The Leading Magazine for Primary Educators
KS1 & KS2 art: experimenting with paint
Main Subject: Lesson Plans
Subject: Art & Design
Author: Robert Watts
Encourage your students to experiment with paint and paper and you’ll be able to watch their creativity fly, says Robert Watts...
One hundred years ago, the role of painting underwent a huge change. With the increasingly widespread use of photography, the pressure on artists to record the visual world was lifted and artists such as Wassily Kandinsky and Joan Miró began to experiment with abstraction. These artists embraced the notion that paint was a material that couldn’t always be controlled, that it could have a life of its own, that it could speak for itself.
As a lecturer in art education, I’ve often reflected on the changes in children’s artwork as they grow older. Essentially, children make the same journey as artists like Kandinsky, but in the opposite direction. They begin by unselfconsciously exploring mark-making with crayons and paints, then progress to trying to represent the visual world accurately as possible, to wanting to control their materials, to get them to do exactly what they want them to do. This can be a difficult and frustrating process, and by the end of primary school many children have become less interested in art, less confident in their artistic abilities and less inclined to take risks with their artwork.
This project aims to provide inspiration and support for teachers who want their children to remain engaged with the process of painting and to retain their enthusiasm and sense of adventure with paint. It features advice on planning and organising painting lessons, details of a number of practical, engaging activities and suggestions for supporting children’s learning in the classroom. Through experimenting with creating a range of abstract compositions children will be encouraged to embrace the fact that paint can’t always be controlled, and to let each of their paintings develop a life of its own.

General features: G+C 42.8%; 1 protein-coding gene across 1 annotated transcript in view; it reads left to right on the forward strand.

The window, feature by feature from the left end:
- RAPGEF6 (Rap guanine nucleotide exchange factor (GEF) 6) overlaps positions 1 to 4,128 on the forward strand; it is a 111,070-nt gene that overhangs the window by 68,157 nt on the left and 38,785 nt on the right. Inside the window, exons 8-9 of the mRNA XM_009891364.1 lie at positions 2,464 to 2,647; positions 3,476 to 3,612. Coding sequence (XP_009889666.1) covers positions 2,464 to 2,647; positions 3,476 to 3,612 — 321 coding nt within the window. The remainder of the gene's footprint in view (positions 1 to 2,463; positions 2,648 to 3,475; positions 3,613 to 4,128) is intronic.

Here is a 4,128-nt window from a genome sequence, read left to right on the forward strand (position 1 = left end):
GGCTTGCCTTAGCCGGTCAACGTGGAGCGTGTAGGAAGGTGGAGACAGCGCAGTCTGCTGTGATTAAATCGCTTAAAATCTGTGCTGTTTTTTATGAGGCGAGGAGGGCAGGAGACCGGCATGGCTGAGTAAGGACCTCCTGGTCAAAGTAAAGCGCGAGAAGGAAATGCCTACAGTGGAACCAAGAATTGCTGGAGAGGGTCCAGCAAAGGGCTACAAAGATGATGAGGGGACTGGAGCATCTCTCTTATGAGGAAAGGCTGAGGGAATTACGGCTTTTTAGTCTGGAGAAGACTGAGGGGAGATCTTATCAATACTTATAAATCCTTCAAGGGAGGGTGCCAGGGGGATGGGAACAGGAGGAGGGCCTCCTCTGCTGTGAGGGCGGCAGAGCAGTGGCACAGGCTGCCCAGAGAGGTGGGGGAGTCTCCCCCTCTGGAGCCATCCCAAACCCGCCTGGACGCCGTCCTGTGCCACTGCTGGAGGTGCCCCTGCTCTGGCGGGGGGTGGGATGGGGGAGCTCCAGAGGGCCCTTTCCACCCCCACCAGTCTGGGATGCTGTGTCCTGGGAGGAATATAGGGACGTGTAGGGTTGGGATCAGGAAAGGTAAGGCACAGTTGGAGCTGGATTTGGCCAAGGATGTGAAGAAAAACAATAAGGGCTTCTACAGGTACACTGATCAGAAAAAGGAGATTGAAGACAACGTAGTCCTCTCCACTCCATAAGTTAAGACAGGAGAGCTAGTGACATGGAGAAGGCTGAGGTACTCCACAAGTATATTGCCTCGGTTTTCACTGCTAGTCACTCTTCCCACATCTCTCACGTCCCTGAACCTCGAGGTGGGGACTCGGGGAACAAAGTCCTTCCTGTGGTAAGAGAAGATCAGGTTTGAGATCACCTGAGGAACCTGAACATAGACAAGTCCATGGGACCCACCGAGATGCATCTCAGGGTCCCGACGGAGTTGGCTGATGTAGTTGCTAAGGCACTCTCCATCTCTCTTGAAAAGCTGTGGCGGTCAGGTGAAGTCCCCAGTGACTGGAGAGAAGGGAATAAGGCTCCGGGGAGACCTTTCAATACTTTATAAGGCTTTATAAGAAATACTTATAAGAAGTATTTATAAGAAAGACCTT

Preparing to paint
Whatever the age of the children, the way a lesson or activity is planned and presented will have a decisive effect on its outcomes, and as teachers we often have clear ideas about the outcomes we want to see in the classroom. In turn, children become adept at ‘guessing what’s in the teacher’s head’ and in between, opportunities for originality can become restricted.
Try picturing a gallery in which all the artworks displayed were of an identical size: they wouldn’t hold your attention for long. If you begin a lesson by providing the class with 30 sheets of white A4 paper, there’s a real danger that much of the work generated during the lesson will look the same. Try to encourage individuality in art lessons by ensuring that children are offered choices. Offering a choice of materials, of scale on which to work and whether to work as individuals, in pairs or in groups will not only broaden the range of outcomes from children but also give them a stronger sense of ownership of the process.
One way to inspire children to experiment is to share with them some examples of work by abstract painters, and a huge range of examples can be found online. A search for paintings by Kandinsky or Miró, or other artists such as Paul Klee, Patrick Heron, Gillian Ayres or Fiona Rae will quickly locate a selection of images that will demonstrate to children that there are endless ways to experiment with paint. Even better, a visit to a museum or gallery would offer children opportunities to appreciate not only the scale of the paintings and their textured surfaces but also to explore their preferences for one artist or artwork over another.
A painting table can be set up in such a way that children are prompted to make decisions about the resources they use. Provide a choice of paper (large or small, white or coloured), brushes (thick or thin) and paint (powdered, ready-mixed tubes or watercolour blocks). Try offering some non-brush options: the range of marks that children make will be broader if they look beyond the brushes to other objects that can be used to apply paint. The activities on these pages should be regarded as starting points for further experiments: once children engage with the paint, give them opportunity to decide how each activity can be extended. Given a little time, support and space, the children in your class should be able to rediscover the pleasure of letting the paint talk.
Simple tips to support your children’s experiments with paint…
• In today’s classrooms, children’s experiences of painting can often be few and far between. If your children need a refresher course, begin by demonstrating the basics of mixing colours and tones, thinning paint with water and using a range of brushes to achieve different effects.